A private member’s bill that aims to strengthen Canada-Taiwan relations would be beneficial to Canada in a number of ways, says Conservative MP Michael Cooper, who tabled the legislation in the House of Commons on June 17.
Bill C-315, the Canada-Taiwan Relations Framework Act, establishes a framework for providing greater certainty and clarity for Canada to develop its relationship with this major democratic ally, Cooper told The Epoch Times.
“Taiwan is one of Canada’s largest trading partners. We have strong people-to-people links, and we share common values,” he said.
“Despite that, there is no formal relationship whatsoever. As a result, I decided to put forward a piece of legislation that I think is a reasonable step towards strengthening Canada-Taiwan relations.”
Taiwan, officially the Republic of China, is Canada’s 13th-largest trading partner and the 5th-largest in Asia, according to the federal government. In 2018, Canada’s total merchandise trade with Taiwan was $7.87 billion, with Canada exporting roughly $2 billion and importing nearly $6 billion.
Bill C-315 seeks to include Taiwan in Canadian laws’ general reference to foreign states or their governments. Cooper said the inclusion of Taiwan in the definition of “state” would be beneficial to Canada, which he explained using the Access to Information Act as an example.
“In terms of … sensitive information [received] from Taiwan on security or terrorism or criminal law matters, the [Access to Information] Act renders information privileged only as it is received in confidence by a state, so Taiwan would not fit that definition. As a result, sensitive information could potentially be accessed through a court application,” he said.
With Taiwan included in the definition of a state, it would ensure that such sensitive information could be shared with Canada and would receive the same privilege and confidence as it would between Canada and any other state, Cooper said. This also has implications for other legislation, such as the Immigration and Refugee Protection Act and Canadian Security Intelligence Service Act.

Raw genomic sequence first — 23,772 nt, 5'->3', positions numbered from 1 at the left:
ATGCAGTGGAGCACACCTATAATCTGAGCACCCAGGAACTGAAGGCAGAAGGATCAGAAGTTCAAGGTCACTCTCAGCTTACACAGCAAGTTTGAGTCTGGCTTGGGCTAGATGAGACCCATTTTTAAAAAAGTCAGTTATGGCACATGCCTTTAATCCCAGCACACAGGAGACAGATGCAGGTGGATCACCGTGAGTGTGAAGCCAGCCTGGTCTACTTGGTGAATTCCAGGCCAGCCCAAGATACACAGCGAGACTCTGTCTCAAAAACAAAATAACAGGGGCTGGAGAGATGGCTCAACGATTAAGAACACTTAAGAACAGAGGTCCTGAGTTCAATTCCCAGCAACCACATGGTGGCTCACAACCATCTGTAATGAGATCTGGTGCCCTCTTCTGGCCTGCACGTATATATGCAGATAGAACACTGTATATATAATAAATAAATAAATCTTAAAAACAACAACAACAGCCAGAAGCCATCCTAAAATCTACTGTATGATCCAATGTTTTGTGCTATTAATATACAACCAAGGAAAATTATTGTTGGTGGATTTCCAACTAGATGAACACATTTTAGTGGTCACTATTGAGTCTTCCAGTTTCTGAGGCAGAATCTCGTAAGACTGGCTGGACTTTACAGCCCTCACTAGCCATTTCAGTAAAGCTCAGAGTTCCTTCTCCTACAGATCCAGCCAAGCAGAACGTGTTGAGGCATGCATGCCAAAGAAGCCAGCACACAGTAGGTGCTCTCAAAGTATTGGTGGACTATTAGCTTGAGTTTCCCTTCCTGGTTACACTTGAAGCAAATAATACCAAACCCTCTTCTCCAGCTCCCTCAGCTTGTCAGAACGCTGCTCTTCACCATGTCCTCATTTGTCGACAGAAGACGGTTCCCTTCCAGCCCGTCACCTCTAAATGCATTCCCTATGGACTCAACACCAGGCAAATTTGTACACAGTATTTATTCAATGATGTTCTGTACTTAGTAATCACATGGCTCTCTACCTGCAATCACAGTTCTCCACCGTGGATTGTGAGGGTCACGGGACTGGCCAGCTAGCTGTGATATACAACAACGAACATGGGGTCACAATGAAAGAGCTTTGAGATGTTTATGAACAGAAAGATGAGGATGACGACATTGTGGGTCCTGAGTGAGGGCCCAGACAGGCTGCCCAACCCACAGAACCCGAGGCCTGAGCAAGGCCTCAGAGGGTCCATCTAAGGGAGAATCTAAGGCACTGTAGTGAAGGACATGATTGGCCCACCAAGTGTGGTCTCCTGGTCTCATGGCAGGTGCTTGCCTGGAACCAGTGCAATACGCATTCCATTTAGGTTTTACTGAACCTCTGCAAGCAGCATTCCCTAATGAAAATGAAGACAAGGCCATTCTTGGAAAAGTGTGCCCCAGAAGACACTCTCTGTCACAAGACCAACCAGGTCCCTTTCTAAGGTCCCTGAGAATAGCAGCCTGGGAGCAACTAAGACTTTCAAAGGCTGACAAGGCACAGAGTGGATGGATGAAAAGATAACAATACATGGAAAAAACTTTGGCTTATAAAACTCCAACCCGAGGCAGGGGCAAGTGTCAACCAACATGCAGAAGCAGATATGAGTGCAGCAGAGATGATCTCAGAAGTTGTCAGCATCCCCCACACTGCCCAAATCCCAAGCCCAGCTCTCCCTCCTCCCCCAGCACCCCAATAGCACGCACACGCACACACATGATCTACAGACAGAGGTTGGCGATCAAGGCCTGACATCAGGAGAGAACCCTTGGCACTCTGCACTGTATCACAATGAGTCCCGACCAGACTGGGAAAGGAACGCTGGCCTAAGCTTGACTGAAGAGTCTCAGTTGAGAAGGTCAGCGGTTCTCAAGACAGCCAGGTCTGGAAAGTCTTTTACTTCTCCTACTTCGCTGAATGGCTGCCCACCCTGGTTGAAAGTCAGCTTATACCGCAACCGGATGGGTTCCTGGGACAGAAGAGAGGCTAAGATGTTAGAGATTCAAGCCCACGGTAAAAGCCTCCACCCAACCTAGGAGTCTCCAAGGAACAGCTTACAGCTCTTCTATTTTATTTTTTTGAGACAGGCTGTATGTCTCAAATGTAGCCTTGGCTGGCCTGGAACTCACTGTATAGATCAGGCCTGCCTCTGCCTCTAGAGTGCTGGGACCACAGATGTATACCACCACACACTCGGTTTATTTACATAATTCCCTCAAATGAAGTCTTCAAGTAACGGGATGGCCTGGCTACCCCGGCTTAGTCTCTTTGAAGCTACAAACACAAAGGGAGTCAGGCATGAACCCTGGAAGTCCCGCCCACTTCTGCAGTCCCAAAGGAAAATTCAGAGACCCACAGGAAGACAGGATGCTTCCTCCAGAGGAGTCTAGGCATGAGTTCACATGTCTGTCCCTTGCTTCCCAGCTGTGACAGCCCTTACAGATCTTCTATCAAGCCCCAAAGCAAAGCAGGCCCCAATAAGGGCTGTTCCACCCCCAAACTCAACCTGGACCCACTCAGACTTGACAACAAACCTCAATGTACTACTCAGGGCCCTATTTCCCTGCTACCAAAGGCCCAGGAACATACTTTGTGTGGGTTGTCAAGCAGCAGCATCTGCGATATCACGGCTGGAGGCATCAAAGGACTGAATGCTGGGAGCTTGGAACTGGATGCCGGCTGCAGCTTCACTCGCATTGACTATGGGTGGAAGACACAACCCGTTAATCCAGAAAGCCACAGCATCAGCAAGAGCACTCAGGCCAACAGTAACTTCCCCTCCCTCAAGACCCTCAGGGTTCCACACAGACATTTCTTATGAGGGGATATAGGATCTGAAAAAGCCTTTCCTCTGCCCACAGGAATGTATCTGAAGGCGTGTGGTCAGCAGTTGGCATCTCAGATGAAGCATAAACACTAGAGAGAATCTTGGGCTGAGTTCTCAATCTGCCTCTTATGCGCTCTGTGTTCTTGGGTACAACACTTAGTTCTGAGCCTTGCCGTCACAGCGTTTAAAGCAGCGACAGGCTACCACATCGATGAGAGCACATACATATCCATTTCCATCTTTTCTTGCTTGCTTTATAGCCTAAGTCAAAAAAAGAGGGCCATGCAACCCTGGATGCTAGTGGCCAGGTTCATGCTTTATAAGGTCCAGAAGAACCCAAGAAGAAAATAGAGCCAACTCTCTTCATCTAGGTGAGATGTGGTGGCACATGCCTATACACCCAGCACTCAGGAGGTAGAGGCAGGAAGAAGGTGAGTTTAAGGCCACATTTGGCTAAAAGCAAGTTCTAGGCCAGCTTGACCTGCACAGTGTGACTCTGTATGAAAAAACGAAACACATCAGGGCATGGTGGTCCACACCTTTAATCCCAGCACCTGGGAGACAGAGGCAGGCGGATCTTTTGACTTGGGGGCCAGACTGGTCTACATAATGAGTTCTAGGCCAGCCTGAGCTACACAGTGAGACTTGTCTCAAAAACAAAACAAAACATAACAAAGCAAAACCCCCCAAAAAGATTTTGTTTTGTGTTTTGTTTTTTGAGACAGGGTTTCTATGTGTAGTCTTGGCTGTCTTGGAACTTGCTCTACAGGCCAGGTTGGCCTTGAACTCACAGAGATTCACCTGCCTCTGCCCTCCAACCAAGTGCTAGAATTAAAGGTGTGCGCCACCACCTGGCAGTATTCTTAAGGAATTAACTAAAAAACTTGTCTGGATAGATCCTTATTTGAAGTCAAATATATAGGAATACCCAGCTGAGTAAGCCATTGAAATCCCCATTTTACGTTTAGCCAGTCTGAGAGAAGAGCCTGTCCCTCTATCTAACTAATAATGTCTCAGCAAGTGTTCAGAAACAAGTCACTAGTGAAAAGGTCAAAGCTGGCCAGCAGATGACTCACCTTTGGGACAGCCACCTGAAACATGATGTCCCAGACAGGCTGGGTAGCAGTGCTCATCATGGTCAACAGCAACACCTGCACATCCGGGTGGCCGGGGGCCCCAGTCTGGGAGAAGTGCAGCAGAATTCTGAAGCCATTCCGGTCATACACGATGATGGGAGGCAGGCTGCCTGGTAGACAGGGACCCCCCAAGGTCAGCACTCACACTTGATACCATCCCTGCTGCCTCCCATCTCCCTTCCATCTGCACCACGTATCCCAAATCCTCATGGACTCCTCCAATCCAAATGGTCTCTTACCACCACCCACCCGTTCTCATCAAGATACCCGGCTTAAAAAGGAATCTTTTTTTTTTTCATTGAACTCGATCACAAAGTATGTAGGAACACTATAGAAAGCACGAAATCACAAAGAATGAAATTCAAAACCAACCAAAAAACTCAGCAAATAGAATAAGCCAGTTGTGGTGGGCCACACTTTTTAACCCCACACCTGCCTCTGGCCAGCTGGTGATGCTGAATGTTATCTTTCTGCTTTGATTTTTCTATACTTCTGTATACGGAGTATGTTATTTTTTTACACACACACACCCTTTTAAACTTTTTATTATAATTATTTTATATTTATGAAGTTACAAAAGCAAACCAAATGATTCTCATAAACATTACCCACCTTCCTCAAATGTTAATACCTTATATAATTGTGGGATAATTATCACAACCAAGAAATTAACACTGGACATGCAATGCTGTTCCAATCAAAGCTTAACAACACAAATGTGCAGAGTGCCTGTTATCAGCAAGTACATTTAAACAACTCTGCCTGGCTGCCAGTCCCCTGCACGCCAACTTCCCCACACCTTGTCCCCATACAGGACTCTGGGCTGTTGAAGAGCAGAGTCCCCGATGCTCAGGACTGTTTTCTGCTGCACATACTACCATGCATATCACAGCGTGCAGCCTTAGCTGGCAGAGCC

The Chinese regime has continually tried to sideline Taiwan on the international stage by pushing countries around the world to adopt the “One China policy,” which rejects Taiwan as a sovereign state independent of communist China. Under this policy, Taiwan has constantly been denied participation in international organizations and forums.
Cooper’s bill supports Taiwan’s participation in multilateral organizations such as the World Health Organization and the International Civil Aviation Organizations, though it does not intend to challenge Canada’s “One China policy” and recognize Taiwan as a sovereign state.
Cooper said his tabling of the bill has not received any pushback from Beijing, which claims Taiwan as part of its territory and has continuously tried to assert control over the self-governed island.
“Beijing is going to do what Beijing is going to do. The fact of the matter is that we cannot govern our policy on the basis of Beijing,” he said. “We cannot be held hostage by the Chinese communist regime.”
Over the past several months, China has stepped up military activities in Taiwan’s periphery, carrying out regular military flights into its international airspace.
On June 15, a record 28 Chinese military aircraft—including various types of fighter jets and bombers—entered Taiwan’s air defence identification zone (ADIZ), according to Taiwan’s Ministry of National Defence. A country’s ADIZ is a vital airspace within which the country requires the identification, location, and air traffic control of aircraft in order to ensure national security.
Cooper suggests Canada work with its allies, particularly the United States, to rein in Beijing’s predatory behaviour toward Taiwan.
“Canada has to work with our allies to encourage a de-escalation on the part of the Chinese communist regime,” he said.
“We have seen a significant escalation of aggression towards Taiwan over the past year. It is a significant concern … [because] China’s aggression has undermined the peace and stability in the Indo-Pacific region and is a direct challenge to the international rules-based order, and is a threat to democracy—democracy larger than just that of Taiwan.”
The bill also calls for renaming the Taipei Economic and Cultural Office in Canada to the Taiwan Representative Office to reflect its function as Taiwan’s de facto embassy.
“That’s what that aspect of the bill would do, again reflecting reality,” Cooper said.
With reporting by Andrew Chen